The most noticeable feature of Zulu, like other Southern African languages, is the existence of click sounds. This is something distinctive to the Southern part of the continent and is very rare in other regions. Zulu has a total of fifteen click sounds – five variations of the three “basic” types of click. Needless to say, these clicks are very difficult for non-native speakers to reproduce and most have to make do with an approximation of the true click effect.  Probably the most famous example of Zulu clicks can be found in Miriam Makeba’s “Click Song” .   Another very complex feature are the word classes (equivalent to genders in other languages), of which Zulu has no fewer than 16!

 Today, Zulu is taught as a first language in the province of KwaZulu Natal, and as a second language throughout South Africa (where students taking English or Afrikaans as a first language must also study an African language). There are numerous Zulu-language TV and radio stations in KwaZulu Natal and in major South African cities, Zulu newspapers and magazines, and many books and films now being released in the language.

Because it is a relatively modern language and was to a great extent suppressed by colonialists and later during the Apartheid era, very few Zulu words are used in standard English.  The only real examples are the names of African animals – for example, impala and mamba were originally Zulu words. The situation is different in South Africa itself, where numerous Zulu words and phrases are very much part of modern South African English.

One place many of us will definitely have heard genuine Zulu is in the famous song “Circle of Life” from the film “The Lion King”. While the character names in the film are mainly derived from Swahili, with other influences from Masai, the opening lines of that iconic song are Zulu:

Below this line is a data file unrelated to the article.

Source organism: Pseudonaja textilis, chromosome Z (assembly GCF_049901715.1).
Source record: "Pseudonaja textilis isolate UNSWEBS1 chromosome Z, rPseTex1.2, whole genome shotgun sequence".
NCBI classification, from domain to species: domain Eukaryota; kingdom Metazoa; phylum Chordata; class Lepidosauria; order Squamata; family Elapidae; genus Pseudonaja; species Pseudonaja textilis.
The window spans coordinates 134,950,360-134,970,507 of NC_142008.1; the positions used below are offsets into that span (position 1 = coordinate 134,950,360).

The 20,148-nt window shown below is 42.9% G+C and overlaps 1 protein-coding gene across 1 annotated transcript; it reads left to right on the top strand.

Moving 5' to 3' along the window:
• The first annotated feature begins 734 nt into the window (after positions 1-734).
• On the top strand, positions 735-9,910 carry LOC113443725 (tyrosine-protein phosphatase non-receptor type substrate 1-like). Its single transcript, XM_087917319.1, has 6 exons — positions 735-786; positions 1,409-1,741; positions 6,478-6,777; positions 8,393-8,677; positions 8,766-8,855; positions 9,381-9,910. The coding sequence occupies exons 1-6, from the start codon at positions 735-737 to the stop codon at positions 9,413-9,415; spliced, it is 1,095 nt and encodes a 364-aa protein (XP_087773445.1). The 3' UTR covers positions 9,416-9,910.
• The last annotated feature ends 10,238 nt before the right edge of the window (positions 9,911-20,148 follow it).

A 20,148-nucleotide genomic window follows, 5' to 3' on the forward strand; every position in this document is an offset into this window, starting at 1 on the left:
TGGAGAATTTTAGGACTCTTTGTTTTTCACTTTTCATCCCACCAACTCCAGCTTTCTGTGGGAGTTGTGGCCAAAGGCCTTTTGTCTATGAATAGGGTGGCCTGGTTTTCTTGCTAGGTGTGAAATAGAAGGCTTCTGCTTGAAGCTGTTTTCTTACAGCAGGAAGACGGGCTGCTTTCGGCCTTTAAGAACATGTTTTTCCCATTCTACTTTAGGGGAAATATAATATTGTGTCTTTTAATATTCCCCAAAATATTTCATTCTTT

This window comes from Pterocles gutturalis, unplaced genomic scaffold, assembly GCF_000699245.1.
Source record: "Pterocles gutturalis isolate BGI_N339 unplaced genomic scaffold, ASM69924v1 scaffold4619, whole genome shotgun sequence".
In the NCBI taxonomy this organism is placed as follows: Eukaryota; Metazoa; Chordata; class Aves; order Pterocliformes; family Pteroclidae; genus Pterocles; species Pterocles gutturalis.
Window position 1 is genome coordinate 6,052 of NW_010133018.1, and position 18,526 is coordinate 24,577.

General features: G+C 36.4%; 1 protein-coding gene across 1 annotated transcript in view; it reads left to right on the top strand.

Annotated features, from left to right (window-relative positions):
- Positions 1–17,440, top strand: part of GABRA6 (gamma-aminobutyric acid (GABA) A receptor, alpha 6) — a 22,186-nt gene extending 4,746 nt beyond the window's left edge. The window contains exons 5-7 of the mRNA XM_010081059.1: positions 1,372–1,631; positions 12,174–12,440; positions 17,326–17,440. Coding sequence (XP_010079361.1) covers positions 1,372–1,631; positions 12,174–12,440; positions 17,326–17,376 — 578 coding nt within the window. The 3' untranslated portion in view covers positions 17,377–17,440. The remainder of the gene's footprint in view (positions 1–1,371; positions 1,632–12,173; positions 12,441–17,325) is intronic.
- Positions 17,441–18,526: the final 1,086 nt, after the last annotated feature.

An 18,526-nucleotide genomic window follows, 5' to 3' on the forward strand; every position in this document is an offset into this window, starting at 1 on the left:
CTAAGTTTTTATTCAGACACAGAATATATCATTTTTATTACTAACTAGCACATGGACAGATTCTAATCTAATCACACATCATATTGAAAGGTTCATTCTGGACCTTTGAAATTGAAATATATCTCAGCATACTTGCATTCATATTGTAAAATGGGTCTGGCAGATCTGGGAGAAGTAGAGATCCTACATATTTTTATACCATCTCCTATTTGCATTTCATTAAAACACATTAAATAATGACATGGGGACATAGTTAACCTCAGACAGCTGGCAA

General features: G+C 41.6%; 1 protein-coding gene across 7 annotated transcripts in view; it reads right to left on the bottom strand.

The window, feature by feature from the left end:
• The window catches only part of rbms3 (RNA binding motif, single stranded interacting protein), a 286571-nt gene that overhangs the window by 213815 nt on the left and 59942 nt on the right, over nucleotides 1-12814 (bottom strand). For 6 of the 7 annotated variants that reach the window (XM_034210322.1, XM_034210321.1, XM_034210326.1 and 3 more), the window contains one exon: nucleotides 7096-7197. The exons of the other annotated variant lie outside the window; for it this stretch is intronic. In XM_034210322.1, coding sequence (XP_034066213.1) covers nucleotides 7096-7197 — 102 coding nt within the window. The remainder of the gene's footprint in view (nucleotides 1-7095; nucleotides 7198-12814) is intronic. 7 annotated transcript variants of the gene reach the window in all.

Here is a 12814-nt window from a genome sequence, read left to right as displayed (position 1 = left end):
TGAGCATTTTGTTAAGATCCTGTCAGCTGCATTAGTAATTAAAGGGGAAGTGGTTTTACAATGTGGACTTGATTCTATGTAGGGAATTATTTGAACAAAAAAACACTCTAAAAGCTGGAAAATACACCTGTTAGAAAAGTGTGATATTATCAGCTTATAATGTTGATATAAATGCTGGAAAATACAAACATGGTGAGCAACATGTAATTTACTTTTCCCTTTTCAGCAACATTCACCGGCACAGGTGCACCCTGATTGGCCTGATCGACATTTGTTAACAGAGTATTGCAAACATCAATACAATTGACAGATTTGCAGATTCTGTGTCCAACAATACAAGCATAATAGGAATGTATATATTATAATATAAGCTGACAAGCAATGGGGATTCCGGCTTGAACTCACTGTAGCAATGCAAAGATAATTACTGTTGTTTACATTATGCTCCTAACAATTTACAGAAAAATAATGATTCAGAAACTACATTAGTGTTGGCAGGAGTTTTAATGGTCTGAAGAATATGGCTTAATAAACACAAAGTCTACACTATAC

“Nants ingonyama bagithi Baba Sithi uhm ingonyama
Nants ingonyama bagithi baba Sithi uhhmm ingonyama

Ingonyama Siyo Nqoba
Ingonyama Ingonyama nengw’ enamabala”, which means

“Here comes a lion, father Oh yes it’s a lion
Here comes a lion, father Oh yes it’s a lion, a lion
We’re going to conquer
A lion, a lion and a leopard come to this open place”

Thank you to my wonderful husband, Ian Braisby, for this post. Ian can be found at www.iabtours.com

Linguistic Predictions

Last year my husband and I downloaded several linguistics courses from the Great Courses. I know I know – this is my idea of a good time. I’m so rock and roll! Anyway, a lot of the lectures were about how language changes and evolves, and one of them was about predictions of how English will continue to change. I’ve decided to write and publish my own predictions as I think it will be interesting to look back on this in 30 or 40 years’ time to see how accurate I was.

First of all, I believe that ‘would of’, ‘could of’ and ‘should of’ will become an accepted alternative to ‘could have’, ‘would have’ and ‘should have’. It may even become the standard. This is one Professor John McWhorter, who wrote the course we listened to, disagrees with me about. I’m not as convinced as him, and this is why:

It’s a common mistake. I already see it in writing as often as I see the correct version – amongst the younger generations more than amongst the older ones. I’ve seen teachers using it, which means it is probably going uncorrected in some classes, which means it is likely to continue taking hold amongst the younger generations. Some of those who grow up believing it is correct will go on to become teachers and the error will continue to be passed on to future generations.

Self-publishing is becoming more widespread. There are lots of aspiring writers out there, and the publishing companies don’t take them all on. But it’s easier than ever to self-publish and still get your books out there. Some self-published writers still put their work through a rigorous proofing and editing process, but some don’t. Some books I’ve picked up have contained a shocking number of errors – ‘could of’, ‘would of’, ‘should of’ amongst them – and I’ve deleted them from my Kindle reader in disgust. I’m sure there will be a growing number of people over time who see these mistakes and think, “It’s published so it must be correct.”